This post was inspired by the “How To Study Your Bible” series here. I love it:)
It took years for me to find a satisfying, maturing Bible study system.
I began my current venture by reading a chapter, praying, and then starting or ending the day—which was a good start, but it wasn’t long before I was hungering for some deeper quality time with my Father in heaven.
Then I added a devotional to my routine. It was a one-year, page-a-day type devotional called Evenings with Tozer, found amongst a sea of books in a local thrift store. I’m still going through it now and am loving every minute of this theologian’s insight. But I still wanted something more, even though my time was precious.
I think what really redefined my personal Bible study was a simple blank journal my grandmother gave me a few months ago. If there’s anything I absolutely despise, it’s a blank journal…mainly because I keep them blank too long. But this gift inspired me to change that. I’d always been looking for some way, some mode to communicate with and gain wisdom from my Creator that would satisfy my demands for depth and time. This seemed like it would help, and it did.
Below is the journaling method I’ve developed for my personal Bible study. Though it has its flaws, I’ve found it to be highly adaptable, fulfilling, and challenging to my spiritual growth. I hope more than ever that, if you are looking for a way to know your Savior more intimately, this post will aid you on your journey.
“For the word of God is living and powerful, and sharper than any two-edged sword, piercing even to the division of soul and spirit, and of joints and marrow, and is a discerner of the thoughts and intents of the heart.” ~Hebrews 4:12, NKJV
Reading the Scriptures
This first part of Bible study should be the one to which we give the most time: actually reading what God has to say. Usually I read one chapter at a time—I’ve found that system to have a good balance of quality and quantity—but the journaling method I employ can work for any length of Scripture study.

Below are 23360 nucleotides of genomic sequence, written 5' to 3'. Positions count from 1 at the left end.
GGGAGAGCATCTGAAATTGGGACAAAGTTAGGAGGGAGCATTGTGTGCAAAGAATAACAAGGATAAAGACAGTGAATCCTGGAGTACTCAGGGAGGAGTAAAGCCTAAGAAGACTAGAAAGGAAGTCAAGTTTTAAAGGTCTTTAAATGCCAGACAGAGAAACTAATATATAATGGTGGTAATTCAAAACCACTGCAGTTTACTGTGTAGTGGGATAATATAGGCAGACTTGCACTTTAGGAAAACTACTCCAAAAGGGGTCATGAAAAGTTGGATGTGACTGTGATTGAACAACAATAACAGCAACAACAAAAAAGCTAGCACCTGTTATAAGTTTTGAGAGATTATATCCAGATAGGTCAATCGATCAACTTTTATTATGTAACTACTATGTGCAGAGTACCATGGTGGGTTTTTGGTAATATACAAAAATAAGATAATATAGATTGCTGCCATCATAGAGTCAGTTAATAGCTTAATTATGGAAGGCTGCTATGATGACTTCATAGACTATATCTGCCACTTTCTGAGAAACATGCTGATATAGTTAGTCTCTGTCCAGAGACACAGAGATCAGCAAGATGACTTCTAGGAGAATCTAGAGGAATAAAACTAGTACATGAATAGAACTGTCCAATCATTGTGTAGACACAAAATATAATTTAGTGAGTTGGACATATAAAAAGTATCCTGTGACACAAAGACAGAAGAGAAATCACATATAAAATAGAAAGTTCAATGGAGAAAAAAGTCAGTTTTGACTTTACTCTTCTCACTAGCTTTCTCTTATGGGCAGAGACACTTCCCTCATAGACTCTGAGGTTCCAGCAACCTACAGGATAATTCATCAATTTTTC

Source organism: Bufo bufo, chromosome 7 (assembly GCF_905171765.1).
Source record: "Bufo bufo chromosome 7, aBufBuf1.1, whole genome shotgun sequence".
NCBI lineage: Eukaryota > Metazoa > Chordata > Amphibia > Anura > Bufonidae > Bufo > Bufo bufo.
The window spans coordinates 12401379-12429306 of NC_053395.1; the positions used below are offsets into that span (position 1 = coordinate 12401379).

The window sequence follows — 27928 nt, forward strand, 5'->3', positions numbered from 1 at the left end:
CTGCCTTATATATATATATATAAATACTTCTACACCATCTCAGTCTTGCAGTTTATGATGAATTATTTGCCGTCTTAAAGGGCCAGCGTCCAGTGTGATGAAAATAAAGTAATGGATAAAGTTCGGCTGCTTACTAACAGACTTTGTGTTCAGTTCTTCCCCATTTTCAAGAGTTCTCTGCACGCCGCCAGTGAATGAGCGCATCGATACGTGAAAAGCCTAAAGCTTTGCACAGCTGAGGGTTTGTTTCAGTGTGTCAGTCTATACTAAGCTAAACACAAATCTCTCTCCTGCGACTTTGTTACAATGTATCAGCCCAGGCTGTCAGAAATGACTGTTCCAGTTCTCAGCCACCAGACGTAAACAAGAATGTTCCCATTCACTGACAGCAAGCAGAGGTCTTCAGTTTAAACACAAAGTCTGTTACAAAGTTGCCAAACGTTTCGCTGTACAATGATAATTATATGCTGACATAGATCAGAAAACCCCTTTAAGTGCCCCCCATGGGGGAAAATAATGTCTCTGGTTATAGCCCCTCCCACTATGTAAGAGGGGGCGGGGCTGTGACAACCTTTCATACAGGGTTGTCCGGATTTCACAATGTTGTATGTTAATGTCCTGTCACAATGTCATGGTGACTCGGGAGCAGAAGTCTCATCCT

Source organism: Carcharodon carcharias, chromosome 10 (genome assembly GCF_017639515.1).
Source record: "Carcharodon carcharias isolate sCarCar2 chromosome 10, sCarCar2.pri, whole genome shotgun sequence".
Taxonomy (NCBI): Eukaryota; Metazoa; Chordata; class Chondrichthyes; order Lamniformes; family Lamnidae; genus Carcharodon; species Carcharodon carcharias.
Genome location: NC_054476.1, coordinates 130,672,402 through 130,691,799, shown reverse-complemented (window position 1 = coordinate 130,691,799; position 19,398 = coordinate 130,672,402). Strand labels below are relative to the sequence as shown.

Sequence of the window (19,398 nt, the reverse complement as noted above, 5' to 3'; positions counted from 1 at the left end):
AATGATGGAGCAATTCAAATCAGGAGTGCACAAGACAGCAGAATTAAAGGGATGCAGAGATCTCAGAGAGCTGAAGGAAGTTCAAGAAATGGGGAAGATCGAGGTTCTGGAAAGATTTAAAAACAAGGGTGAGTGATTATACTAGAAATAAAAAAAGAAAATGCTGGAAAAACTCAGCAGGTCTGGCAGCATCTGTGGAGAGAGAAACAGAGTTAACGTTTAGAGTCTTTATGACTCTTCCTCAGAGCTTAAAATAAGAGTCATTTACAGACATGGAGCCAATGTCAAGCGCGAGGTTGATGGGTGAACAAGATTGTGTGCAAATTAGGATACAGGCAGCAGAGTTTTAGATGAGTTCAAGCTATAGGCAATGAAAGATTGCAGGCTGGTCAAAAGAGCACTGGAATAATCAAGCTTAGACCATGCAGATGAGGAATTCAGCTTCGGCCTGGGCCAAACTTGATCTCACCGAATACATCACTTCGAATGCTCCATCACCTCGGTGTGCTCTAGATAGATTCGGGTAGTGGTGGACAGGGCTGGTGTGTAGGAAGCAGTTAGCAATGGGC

- Prayer | I don’t usually write my prayers, but communion with God in this manner is simply integral to the time you spend with the heavenly Father. Either I do not acknowledge my dependence on Him and try to study on my own or I bow in humility and lean on Him for guidance throughout my study. In my experience, a Bible study permeated by prayer always bears the most fruit.
- Main Happenings | Under “Main Happenings,” I write down what is going on in the chapter. Some Bibles have headings for each new section of Scripture within the chapter; I like to write these down so I can remember the context in which the words were written.
- Key Passages | Under “Key Passages,” I write the references for the verses that stick out to me, either because they summarize the chapter’s content, teach me something new, or remind me of something I’d forgotten. It also helps to underline these verses as you read.
- Meditations | Underneath the references in “Key Passages,” I write what God speaks to my heart as I read the chapter. When I begin with prayer, I usually have a lot to write in this part. Sometimes, though, if I want to “dig deeper,” I like reading David Guzik’s study guides on the Blue Letter Bible app. Jon Courson is another excellent commentator to reference.